A principal advantage of this embodiment is that the problems associated with plastic wear and the resultant flaking of plastic material are avoided by the presence of the metal inlay which lines the socket of the plastic insert. The withdrawal of the plastic insert which is not possible by the use of the screw technique is accomplished by the extractor which is movably mounted for advancement relative to the second guide, thus urging the insert directly out of the metal shell without the need to apply a prying or twisting motion to the insert or the metal shell. As a result, the shell and bone connection is not subjected to detrimental forces which could damage their interconnection. Also, the insert can be removed without causing damage to the shell.
FIG. 1 is an isometric view illustrating an embodiment of the extractor.
FIG. 2 is a cross-sectional exploded view illustrating an embodiment of the extractor.
FIG. 3 is a cross-sectional side view illustrating an embodiment of the extractor as viewed from the line 3--3 of FIG. 1.
An acetabular insert extractor is generally designated 10 in FIG. 1, and includes a seat 12 and a first guide 14 fixedly attached to seat 12. A second guide 16 is movably connected to first guide 14. An extractor arm 18 is movably connected to the second guide 16. Arm 18 may include a handle 19. Also, a stabilizing member 20 is threadably attached to first guide 14.
An acetabular insert 22, FIG. 2, is seated in a shell 24. Insert 22 is formed of a synthetic material such as polyethylene and includes a generally semi-spherical shape having a substantially circular seat 26 surrounding an opening 27. Insert 22 also includes an annular ring 23 formed on an outer surface 28 thereof. Shell 24 is formed of a metal such as titanium and includes a generally semi-spherical shape having a substantially circular seat 30. Shell 24 also includes an annular groove 32 formed in an inner surface 34 thereof. The insert 22 also includes a plurality of radially directed, circumferentially spaced notches 36, FIGS. 1 and 2, formed in a lip 25 of seat 26. Also, a semi-spherically shaped ball socket formed by a cobalt-chrome cup 38, FIG. 2, is fixedly mounted adjacent an inner surface 40 of insert 22. Insert 22, FIG. 3, is securely mounted in shell 24 by being forcibly urged to snap-fit into shell 24 so that annular ring 23 snaps into an interference fit within annular groove 32. In this manner, outer surface 28 of insert 22 is in nested engagement with inner surface 34 of shell 24. Also, lip 25 of insert 22 overhangs circular seat 30 of shell 24 such that notches 36 of insert 22 expose areas of seat 30.
Seat 12, FIG. 2, is a substantially circular, disc-shaped member having an upper planar surface 12a. First guide 14 has a first end 14a fixedly attached to planar surface 12a. A second end 14b of first guide 14 includes a threaded recess 39 for receiving a threaded end 41 of stabilizing member 20. Thus, stabilizing member 20 can be attached to and removed from first guide 14. A pair of lateral extensions 42a and 42b, FIG. 1, extend in opposite directions from first guide 14. Extensions 42a and 42b each include a threaded through-passage 44a and 44b, respectively. Although only one is fully shown, a threaded fastener 46 can be threaded into and through each passage 44a and 44b, and advanced to penetrate into insert 22 at seat 26.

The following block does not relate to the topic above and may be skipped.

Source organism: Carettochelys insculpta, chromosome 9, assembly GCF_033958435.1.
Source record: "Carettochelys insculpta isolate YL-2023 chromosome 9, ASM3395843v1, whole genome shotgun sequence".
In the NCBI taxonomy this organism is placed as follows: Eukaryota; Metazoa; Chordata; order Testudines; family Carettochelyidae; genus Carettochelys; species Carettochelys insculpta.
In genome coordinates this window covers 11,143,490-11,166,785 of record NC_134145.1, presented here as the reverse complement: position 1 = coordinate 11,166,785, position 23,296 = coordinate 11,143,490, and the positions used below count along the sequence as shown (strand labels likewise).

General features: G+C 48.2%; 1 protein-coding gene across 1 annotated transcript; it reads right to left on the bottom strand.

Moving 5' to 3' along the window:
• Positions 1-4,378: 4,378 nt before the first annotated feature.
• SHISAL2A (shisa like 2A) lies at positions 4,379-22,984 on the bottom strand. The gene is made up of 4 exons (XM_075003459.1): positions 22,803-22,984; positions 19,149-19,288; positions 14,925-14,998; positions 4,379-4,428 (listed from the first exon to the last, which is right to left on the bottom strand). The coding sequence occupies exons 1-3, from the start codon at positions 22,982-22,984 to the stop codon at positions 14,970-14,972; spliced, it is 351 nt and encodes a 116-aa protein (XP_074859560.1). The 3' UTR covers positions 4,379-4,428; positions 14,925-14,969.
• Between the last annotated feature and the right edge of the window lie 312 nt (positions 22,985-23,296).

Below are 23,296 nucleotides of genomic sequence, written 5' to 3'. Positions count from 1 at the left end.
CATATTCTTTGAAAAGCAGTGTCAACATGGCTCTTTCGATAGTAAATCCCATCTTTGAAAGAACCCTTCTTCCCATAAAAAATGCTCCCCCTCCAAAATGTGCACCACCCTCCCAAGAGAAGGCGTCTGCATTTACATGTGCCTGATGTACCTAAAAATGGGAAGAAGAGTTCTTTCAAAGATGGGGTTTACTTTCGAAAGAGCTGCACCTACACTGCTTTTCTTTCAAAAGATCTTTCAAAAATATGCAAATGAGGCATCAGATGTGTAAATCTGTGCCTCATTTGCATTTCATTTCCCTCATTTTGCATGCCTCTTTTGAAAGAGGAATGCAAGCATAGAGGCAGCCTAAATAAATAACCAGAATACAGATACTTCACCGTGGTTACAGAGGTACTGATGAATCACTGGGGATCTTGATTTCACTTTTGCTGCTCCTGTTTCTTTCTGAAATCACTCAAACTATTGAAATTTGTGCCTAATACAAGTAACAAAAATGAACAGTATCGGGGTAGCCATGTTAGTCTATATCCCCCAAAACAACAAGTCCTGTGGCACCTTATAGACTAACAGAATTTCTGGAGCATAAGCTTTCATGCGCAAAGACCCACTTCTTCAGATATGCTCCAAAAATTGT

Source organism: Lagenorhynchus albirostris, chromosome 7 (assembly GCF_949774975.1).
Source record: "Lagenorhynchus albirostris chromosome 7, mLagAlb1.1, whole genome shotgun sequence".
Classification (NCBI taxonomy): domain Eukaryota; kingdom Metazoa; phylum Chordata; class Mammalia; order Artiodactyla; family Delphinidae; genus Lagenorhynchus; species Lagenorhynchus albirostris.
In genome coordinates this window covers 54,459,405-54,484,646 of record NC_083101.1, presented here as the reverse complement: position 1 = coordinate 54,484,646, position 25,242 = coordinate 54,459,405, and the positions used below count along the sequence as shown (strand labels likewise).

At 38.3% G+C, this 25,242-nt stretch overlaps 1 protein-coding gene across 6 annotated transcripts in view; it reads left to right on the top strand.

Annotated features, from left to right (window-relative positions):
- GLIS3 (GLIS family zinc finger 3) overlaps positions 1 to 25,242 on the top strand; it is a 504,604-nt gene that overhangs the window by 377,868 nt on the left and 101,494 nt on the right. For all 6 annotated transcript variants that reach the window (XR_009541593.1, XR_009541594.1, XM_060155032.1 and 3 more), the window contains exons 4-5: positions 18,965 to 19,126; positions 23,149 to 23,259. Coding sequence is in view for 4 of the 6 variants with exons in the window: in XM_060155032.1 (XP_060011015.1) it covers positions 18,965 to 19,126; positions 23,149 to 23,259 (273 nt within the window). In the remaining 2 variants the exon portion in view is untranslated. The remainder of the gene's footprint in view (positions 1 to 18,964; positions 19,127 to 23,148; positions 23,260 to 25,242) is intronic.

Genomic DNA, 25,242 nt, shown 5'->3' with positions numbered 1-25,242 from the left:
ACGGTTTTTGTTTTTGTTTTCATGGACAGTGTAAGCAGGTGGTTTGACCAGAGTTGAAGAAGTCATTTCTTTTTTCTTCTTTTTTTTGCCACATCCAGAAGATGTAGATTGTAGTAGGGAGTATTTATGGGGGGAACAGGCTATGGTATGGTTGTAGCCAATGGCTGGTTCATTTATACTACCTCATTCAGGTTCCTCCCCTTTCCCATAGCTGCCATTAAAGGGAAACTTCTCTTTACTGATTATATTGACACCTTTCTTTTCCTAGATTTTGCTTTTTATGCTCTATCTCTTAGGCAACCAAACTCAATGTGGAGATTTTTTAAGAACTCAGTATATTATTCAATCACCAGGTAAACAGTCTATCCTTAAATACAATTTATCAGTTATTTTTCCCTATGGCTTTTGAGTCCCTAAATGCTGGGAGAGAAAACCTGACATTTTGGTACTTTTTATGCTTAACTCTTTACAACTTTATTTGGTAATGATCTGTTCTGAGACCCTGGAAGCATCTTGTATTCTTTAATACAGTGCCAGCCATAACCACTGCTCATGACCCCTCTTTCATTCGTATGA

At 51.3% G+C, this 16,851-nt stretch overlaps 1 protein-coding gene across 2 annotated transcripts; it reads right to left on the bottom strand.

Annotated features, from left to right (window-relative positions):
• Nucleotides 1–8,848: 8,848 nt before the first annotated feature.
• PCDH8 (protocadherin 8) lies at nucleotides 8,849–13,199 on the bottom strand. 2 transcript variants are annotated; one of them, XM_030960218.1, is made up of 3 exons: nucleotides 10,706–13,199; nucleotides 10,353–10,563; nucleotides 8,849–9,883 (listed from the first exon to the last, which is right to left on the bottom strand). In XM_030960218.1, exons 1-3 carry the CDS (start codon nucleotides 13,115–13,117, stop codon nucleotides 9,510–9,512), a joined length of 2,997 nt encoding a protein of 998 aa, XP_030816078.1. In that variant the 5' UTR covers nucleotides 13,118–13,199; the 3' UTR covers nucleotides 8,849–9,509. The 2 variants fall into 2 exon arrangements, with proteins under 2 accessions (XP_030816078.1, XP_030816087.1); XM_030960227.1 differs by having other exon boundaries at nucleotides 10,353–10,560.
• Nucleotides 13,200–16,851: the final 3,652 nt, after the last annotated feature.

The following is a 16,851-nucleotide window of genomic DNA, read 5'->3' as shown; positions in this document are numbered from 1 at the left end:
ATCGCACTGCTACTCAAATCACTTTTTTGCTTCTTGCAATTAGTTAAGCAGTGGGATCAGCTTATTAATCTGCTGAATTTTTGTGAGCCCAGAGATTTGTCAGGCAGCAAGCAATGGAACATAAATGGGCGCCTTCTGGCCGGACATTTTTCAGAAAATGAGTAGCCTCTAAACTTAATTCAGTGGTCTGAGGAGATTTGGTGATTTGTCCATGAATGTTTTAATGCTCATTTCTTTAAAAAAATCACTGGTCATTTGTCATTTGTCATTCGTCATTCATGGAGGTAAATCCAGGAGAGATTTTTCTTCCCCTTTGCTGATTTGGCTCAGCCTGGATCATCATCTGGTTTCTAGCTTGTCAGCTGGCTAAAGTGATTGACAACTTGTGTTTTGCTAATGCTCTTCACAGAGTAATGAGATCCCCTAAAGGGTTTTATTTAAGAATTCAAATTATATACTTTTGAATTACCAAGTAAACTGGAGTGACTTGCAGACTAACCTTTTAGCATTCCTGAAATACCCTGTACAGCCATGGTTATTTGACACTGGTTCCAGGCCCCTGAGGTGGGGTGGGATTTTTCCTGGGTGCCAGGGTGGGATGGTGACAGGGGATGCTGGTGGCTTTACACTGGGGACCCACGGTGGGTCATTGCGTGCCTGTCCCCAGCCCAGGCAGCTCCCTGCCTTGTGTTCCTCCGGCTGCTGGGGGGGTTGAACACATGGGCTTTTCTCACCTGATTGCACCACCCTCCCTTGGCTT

An opening 48, FIG. 2, in first guide 14 receives second guide 16. A pin 50, attached to laterally extend from first guide 14, extends through an elongated, perpendicular slot 52 formed in second guide 16. As a result, second guide 16 is reciprocally movable relative to first guide 14, in directions indicated by the arrow designated R. A first end 16a of second guide 16 includes a threaded through-passage 54 for receiving a first threaded end 18a of extractor arm 18 which can be advanced through passage 54, permitting a tip 18b to be seated in one of the notches 36, and urged into contact with circular seat 30 of shell 24, see also FIG. 1. Handle 19, FIG. 1, at a second end 18c of extractor arm 18 facilitates advancing arm 18 into contact with shell 24.
A second end 16b FIG. 3, of second guide 16 includes a spring retainer 56 which is removably attached to second guide 16 by a fastener 58. Spring retainer 56 includes a stabilizing plunger 60 which seats within a metal compression spring 62, or the like. Spring 62 includes opposite ends 62a and 62b compressed between a seat 64 in spring retainer 56 and an opposed seat 66 in first guide 14. In this manner, second guide 16 is resiliently biased to move in lateral directions R relative to first guide 14.
In operation, seat 12 is seated in opening 27 of insert 22, and rotated until tip 18b of extractor arm 18 is resiliently urged to seat in a notch 36 by spring 62, and rest on circular seat 30 of shell 24. Stabilizing member 20 may be gripped to stabilize extractor 10, and at least one fastener 46 is advanced to penetrate insert 22 at seat 26. This secures extractor 10 to insert 22. Handle 19 of extractor arm 18 may be gripped to rotate and advance threaded end 18a of extractor 18, through threaded through-passage 54, thus forcing tip 18b against seat 30 of shell 24 in a direction indicated by the directional arrow designated D, FIG. 3. A reactive force eventually causes opposite movement of extractor 10 in a direction indicated by the directional arrow designated U, FIG. 3, which causes insert 22 to be snapped out of its engagement with shell 24.